About Author: Mr Maninder Sra is a bioengineer with an active interest in medical device innovation. He has been involved in multiple projects in the neonatal space focusing on birth asphyxia, neonatal-mother care and prevention of infectious diseases in NICU. He keenly follows the issues that healthcare workers experience at the ground level especially in developing countries.
How this start-up from Stanford India Biodesign is making hospital visits safer? In a short span of 200 years, medical science has come a long way from bulky tube based stethoscopes to robots as small as bacteria, swimming in your blood stream to identify and fix problems before they even become known to you. While medical science trots on verge of achieving immortality, India is still combatting public health problems such as tuberculosis, dengue, access to clean water, maternal and infant deaths and access to the most basic medical equipment.
Our nation of 1.25 billion people can hardly be called self reliant when it comes to healthcare devices with over seventy percent of all medical devices being imported into the country. Our so called indigenous products are merely low cost disposables or reverse engineered products that are stripped down of features to reduce costs. The Indian government spends valuable tax-payers money on purchasing exhorbitantly priced foreign medical devices that are not even suited for our healthcare settings and needs. The situation has created huge unmet need for affordable innovative medical devices for our resource constrained settings. Our medical device industry growing at 23 percent per year is a huge opportunity for healthcare innovators to " Innovate in India, Innovate for India".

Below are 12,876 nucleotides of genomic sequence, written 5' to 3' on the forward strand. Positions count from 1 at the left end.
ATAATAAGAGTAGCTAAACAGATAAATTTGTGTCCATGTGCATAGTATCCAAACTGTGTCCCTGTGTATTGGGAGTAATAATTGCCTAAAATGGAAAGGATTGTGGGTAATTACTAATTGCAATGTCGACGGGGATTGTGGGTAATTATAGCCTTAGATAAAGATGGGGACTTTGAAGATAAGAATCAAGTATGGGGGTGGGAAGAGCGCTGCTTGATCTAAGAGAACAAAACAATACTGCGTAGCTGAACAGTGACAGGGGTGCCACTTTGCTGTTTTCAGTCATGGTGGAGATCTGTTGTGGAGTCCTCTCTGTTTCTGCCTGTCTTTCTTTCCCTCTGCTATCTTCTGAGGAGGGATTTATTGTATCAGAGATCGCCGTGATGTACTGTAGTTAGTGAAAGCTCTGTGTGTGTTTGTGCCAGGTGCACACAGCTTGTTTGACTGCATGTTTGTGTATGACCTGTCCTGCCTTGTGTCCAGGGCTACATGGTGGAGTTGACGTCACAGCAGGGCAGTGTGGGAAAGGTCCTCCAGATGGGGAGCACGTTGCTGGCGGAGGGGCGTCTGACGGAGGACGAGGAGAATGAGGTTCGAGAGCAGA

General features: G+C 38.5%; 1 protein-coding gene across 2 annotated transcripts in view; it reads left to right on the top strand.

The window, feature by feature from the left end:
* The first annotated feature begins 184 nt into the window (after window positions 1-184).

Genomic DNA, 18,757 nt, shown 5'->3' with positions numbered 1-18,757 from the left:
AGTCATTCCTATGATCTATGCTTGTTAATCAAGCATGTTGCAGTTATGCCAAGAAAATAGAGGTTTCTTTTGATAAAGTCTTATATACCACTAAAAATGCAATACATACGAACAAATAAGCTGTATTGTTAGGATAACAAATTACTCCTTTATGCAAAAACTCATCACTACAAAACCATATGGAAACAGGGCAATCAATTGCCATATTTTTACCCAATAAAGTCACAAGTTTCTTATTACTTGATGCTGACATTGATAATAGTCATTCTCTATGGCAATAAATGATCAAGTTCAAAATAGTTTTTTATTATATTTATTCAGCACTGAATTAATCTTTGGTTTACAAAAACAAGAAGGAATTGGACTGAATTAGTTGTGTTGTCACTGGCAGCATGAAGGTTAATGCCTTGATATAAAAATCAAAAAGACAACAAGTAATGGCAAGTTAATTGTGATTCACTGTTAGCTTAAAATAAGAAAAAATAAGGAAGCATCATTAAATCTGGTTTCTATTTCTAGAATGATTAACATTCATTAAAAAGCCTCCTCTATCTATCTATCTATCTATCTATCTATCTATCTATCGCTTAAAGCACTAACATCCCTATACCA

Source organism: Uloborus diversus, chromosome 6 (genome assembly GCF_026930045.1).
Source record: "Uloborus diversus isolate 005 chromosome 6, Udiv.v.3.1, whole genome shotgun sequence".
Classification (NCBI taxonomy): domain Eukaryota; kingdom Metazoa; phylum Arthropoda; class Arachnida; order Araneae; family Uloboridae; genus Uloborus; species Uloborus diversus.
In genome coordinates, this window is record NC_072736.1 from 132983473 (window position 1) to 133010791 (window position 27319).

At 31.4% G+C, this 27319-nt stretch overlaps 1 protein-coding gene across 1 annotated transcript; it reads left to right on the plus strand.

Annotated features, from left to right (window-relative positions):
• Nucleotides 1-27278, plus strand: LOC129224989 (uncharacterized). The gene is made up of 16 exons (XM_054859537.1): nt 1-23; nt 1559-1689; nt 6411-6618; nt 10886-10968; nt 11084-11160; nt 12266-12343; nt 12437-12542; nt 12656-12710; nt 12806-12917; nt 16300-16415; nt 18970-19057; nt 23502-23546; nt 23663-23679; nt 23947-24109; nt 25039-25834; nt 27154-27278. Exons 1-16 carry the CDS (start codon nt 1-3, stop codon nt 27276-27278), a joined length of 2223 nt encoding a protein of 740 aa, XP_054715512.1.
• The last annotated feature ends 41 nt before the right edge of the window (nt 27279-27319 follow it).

There has been a remarkable paradigm shift in the last decade with social innovation in healthcare sector rising rapidly to the challenge of addressing the burning needs in healthcare. Programmes like the Stanford India Biodesign are addressing these challenges by training professionals from different backgrounds to solve the unmet needs of our healthcare system. The programme which runs at the All India Institute of Medical Sciences is structured to train professionals in identifying indigenous needs, coming with feasible solutions within various constraints and making their invention affordable, sustainable and scalable. Dr Balram Bhargava, executive director of the programme says that "We are trying to change the milieu of innovation in India through this initiative." The structure of the programme has rapidly caught on with a lot of institutes across the country, which are now following the model of Stanford India Biodesign in order to develop the medical device innovation ecosystem.